House prices fell by 0.5% between October-November despite strong demand amid a mini-boom for the housing market, Rightmove reports.
Rightmove’s latest house price index aligns with expert predictions that a downturn was to be expected, even after house prices hit a four-year high at the beginning of October.
But the property lender says that the number of sales agreed in October was up 50% compared to the same time in 2019, and asking prices were actually 6.3% (at £322,025) up on the same point last year.
Why Have House Prices Fallen?
The looming end date of 31 March next year for the stamp duty holiday is considered to be a salient factor for house prices dropping, with homeowners repricing their homes to ensure they agree a sale in time.
The tax break exempts the first £500,000 of all property sales from the tax, and has helped to bolster the housing market. It has also been welcomed for its impact on those considering renovating a house, who can reinvest the savings into their project. But it will not be extended, and there are fears that a logjam could see 325,000 homeowners miss out.
Tim Bannister, Rightmove’s director of property data, said. “We have a slight dip which could be a result of some new sellers pricing more realistically to have a better chance of agreeing a sale in time to benefit from the stamp duty savings on their onward purchase.”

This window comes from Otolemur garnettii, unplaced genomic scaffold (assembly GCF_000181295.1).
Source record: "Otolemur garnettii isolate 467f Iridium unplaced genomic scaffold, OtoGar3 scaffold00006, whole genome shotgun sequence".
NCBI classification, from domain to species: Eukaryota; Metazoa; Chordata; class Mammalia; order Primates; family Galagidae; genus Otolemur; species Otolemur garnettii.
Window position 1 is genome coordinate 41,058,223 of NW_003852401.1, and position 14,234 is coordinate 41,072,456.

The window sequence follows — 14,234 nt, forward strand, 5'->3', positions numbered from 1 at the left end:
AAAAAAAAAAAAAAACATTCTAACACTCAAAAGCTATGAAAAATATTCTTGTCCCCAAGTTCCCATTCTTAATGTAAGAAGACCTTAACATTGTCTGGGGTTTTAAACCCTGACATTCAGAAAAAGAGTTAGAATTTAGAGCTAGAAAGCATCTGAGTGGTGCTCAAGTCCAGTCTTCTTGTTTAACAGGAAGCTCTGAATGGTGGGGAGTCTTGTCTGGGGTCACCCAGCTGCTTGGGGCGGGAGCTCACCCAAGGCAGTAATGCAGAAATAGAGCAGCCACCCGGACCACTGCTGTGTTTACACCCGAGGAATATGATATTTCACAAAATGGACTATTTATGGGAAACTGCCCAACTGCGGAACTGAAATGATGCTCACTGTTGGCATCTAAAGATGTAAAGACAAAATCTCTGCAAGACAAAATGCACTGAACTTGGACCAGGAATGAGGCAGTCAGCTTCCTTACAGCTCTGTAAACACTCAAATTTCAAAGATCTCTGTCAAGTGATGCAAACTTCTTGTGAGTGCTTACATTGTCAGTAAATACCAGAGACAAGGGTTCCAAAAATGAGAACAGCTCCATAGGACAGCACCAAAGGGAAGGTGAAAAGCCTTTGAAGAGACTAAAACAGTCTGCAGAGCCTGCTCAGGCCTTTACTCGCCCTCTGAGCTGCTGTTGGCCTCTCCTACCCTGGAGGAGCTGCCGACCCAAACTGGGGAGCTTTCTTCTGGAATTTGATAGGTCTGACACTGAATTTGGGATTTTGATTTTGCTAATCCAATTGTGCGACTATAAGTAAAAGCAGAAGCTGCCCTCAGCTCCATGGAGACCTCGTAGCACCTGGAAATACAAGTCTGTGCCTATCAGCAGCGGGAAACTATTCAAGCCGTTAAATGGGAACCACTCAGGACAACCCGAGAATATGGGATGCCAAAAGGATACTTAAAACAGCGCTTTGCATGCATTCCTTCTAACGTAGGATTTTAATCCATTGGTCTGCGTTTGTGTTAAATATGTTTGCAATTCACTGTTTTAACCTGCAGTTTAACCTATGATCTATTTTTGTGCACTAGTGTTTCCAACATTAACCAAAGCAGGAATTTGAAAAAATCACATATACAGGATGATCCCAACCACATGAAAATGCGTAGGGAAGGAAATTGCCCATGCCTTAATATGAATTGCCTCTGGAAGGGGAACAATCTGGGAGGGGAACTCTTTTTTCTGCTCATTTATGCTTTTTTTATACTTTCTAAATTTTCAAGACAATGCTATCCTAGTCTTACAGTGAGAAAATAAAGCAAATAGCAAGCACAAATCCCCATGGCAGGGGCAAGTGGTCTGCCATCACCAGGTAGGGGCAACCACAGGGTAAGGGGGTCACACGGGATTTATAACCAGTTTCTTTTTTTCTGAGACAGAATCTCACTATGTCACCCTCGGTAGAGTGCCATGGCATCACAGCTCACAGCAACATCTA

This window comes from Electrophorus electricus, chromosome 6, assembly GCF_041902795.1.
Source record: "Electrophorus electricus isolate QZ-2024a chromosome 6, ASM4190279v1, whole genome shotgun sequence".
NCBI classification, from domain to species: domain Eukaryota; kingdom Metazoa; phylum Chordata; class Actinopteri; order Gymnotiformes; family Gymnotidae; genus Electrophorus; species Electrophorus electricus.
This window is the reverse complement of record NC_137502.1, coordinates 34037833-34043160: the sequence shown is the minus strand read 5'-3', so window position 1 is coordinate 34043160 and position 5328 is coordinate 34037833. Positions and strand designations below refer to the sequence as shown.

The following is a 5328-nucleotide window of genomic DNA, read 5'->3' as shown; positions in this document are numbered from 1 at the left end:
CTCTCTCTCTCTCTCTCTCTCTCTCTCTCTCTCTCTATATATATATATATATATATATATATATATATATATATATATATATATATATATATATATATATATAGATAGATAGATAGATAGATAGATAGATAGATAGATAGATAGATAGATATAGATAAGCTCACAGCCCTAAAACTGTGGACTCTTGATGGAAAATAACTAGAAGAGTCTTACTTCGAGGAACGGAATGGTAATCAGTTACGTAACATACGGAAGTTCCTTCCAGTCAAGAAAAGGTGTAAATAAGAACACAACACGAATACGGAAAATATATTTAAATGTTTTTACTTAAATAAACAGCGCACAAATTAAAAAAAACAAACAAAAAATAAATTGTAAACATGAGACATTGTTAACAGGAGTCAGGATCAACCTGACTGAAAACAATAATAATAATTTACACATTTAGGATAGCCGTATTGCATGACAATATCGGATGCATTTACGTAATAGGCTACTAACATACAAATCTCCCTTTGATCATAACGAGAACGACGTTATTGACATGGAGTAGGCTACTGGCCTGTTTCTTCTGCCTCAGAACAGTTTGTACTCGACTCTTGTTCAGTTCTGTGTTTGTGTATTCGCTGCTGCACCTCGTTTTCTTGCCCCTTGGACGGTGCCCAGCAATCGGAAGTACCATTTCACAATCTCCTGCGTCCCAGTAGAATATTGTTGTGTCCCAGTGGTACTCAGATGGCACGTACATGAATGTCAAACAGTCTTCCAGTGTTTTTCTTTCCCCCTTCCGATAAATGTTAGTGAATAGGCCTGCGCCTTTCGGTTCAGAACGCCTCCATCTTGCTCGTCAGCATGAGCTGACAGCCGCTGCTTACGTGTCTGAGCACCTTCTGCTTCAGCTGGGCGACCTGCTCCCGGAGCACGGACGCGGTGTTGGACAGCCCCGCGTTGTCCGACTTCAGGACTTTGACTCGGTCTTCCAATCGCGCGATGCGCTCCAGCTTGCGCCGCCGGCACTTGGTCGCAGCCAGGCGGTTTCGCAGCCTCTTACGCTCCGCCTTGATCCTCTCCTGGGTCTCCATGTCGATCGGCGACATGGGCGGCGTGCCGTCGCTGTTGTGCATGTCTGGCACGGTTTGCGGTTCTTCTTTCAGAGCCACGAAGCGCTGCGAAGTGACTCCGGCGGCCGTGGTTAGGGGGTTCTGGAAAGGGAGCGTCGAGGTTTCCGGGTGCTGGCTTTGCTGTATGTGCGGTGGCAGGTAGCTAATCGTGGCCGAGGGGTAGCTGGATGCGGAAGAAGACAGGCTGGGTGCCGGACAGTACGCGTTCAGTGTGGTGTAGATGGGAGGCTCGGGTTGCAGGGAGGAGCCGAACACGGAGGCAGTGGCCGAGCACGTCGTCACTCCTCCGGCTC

And Ross Counsell, chartered surveyor and director at Good Move, has warned that buyers must be cautious when purchasing a property at a low price.
“Although it may seem like they’re getting a good deal, not every home selling for cheaper will be a good deal. Generally, the lowest-priced homes will require many repairs that will cost buyers in the long run, so they should be wary of this when looking to buy a cheaper home as they may end up spending thousands on big repairs later."
Impact of Covid-19 Restrictions
House prices may also be falling due to a drop-off in pent-up demand following the first lockdown, amid increasing local restrictions this autumn and a subsequent second lockdown.
Despite the new lockdown, the housing market remains open, and while Rightmove saw an initial drop in users on its website once the second lockdown was announced in England, it said that during its first six days demand was up 49% compared to a year earlier.
Bannister added: “Given the ongoing mini-boom, prices might have been expected to rise again this month.”
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